Like the King of Pop once sang “it doesn’t matter if its black or white…as long as you use good, complementary choices from the color wheel.” Ok, maybe those weren’t the exact lyrics, but the point is that color, regarding its place in eLearning design, is quite significant and knowing how to use it can make or break your eLearning courses. So, how do you decide what colors go where and how? The answer can be found in the spinning wonder we know as The Color Wheel. That spiffy, rainbow-hued circle you were likely introduced to all the way back in elementary school is actually an extremely useful tool for creating seamless, organized designs.
Powerful writing is required for powerful eLearning. This eBook will help eLearning developers master the art of writing and tap into the power of words to create memorable courses.
You have to schedule meetings with the SME. You have to speak with the business executives to figure out the learning objectives. You have to know the target audience. It seems you have your hands full. Why should you bother to rack your brains and think of a story? Why would you need to tell a story in an eLearning course? Stories hold enormous power over our minds and hearts for a reason. They are how we think, how we make sense of information, how we define ourselves, and how we persuade others. According to a recent article in Psychology Today, stories continue to hold power in this digital age because the human brain hasn't evolved as fast as technology and it's only through stories that we can connect to the various digital platforms and media messages out there today. Stories can improve your eLearning courses, not only making then more instructionally effective but also more engaging.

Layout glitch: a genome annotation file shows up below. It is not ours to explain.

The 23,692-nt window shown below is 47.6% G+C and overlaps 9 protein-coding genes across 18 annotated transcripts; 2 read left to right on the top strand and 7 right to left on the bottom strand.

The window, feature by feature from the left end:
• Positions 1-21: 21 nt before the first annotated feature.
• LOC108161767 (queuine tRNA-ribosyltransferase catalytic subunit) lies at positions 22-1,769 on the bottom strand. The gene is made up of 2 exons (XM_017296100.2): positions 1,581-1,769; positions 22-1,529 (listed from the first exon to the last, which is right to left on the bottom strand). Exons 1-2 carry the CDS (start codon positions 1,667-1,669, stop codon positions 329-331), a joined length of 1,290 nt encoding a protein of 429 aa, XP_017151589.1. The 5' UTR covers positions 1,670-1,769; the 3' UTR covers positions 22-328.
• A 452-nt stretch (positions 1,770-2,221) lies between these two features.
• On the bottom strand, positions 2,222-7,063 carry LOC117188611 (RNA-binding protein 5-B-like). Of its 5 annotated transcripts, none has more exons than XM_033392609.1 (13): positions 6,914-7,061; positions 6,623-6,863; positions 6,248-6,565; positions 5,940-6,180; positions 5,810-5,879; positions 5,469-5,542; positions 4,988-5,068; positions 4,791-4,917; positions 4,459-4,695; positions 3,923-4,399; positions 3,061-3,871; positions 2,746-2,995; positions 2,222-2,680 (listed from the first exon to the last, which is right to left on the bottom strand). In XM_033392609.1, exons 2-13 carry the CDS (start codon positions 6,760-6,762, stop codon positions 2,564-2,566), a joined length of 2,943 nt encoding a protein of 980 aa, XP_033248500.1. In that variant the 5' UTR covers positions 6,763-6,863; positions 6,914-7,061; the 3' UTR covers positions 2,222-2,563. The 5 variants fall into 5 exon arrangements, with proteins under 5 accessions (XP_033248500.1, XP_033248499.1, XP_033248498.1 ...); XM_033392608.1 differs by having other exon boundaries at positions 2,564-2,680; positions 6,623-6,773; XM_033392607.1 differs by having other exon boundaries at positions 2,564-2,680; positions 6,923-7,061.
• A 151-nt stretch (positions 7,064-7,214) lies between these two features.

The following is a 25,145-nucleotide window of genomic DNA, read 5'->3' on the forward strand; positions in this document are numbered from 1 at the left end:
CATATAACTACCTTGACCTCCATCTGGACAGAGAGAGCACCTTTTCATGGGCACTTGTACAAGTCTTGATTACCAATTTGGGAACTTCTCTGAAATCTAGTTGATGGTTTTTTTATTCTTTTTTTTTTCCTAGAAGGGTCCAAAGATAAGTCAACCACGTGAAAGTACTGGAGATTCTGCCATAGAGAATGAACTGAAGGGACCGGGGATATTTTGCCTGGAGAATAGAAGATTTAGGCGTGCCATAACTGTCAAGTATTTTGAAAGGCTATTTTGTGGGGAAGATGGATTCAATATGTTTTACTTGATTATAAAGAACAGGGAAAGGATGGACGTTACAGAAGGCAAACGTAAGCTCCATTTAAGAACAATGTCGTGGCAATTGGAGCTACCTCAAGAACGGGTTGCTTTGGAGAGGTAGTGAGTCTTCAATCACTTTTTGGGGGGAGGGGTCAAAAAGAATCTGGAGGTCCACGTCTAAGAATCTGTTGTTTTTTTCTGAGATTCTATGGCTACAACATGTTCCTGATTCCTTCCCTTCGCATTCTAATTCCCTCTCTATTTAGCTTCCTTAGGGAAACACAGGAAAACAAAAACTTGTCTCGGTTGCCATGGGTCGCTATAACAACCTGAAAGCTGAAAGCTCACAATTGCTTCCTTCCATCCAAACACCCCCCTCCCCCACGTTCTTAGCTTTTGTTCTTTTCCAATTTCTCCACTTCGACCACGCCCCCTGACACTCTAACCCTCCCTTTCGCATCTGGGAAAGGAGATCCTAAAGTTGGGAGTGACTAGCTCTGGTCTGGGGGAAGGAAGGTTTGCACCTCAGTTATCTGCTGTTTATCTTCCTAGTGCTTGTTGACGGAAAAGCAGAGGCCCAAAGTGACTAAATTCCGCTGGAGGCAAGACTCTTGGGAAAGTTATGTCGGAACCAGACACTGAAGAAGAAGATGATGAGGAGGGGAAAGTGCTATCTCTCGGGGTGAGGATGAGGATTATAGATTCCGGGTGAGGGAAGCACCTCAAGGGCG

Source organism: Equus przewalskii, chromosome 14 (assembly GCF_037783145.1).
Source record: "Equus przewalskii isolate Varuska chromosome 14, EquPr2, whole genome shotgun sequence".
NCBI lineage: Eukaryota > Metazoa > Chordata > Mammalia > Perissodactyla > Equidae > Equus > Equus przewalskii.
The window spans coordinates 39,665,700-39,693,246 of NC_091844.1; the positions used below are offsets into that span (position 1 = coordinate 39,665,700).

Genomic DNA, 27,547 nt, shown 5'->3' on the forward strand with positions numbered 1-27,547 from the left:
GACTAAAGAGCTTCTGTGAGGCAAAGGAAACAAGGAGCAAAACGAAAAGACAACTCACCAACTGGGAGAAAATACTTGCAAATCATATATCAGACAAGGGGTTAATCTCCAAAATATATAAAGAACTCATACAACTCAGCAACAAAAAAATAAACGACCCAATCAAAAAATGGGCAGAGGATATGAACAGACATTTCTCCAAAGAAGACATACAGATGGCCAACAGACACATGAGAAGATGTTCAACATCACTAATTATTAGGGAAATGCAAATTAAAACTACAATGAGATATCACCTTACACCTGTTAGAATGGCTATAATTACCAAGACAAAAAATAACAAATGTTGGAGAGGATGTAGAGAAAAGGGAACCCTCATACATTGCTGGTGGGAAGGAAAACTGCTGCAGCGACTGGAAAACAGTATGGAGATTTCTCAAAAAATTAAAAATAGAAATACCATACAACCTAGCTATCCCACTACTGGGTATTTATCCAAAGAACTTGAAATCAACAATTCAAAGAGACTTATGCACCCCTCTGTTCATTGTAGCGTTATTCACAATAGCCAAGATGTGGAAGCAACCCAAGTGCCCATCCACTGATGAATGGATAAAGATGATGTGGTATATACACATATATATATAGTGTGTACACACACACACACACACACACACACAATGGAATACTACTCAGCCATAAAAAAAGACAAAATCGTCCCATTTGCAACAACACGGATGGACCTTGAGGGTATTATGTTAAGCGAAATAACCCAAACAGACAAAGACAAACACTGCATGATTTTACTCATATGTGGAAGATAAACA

We, instructional designers, know the feeling. We take copious notes when we interview the SME, and when we return to our desks, we are at a loss wondering what information to include in the course and what to toss out. Most of us end up squeezing into the course almost everything the SME had said. At other times, we read through the raw content, fall in love with a piece of data that is new to us and seems exciting, and cram it in the course. The result is an information-heavy eLearning course that overwhelms the learner but does not benefit him or elicit the response from him that you had desired. Information overload is a common pitfall that eLearning designers should be wary of. Your goal should be to create a course that packs in only that much information that fulfills the learning outcomes. Relevance increases learner engagement. Besides, your adult learners are busy people; you cannot expect them to sit through a course as you ramble on.
What is the first thing that attracts a learner to your course? In most cases, it is a photo or a graphic. No points for guessing it right!
Do you buy clothes online without looking at the photographs? What sounds more exciting—reading about a seaside town or actually walking through the streets of one while smelling the sea in the air? Why is your computer crammed full with photographs and videos of long-gone birthday parties and family picnics? That is because, we love images! Images talk to us, move us, make us remember, and inspire us in ways that words hardly can. We also happen to learn better through images than with text. The human brain processes visuals 60,000 times quicker than text!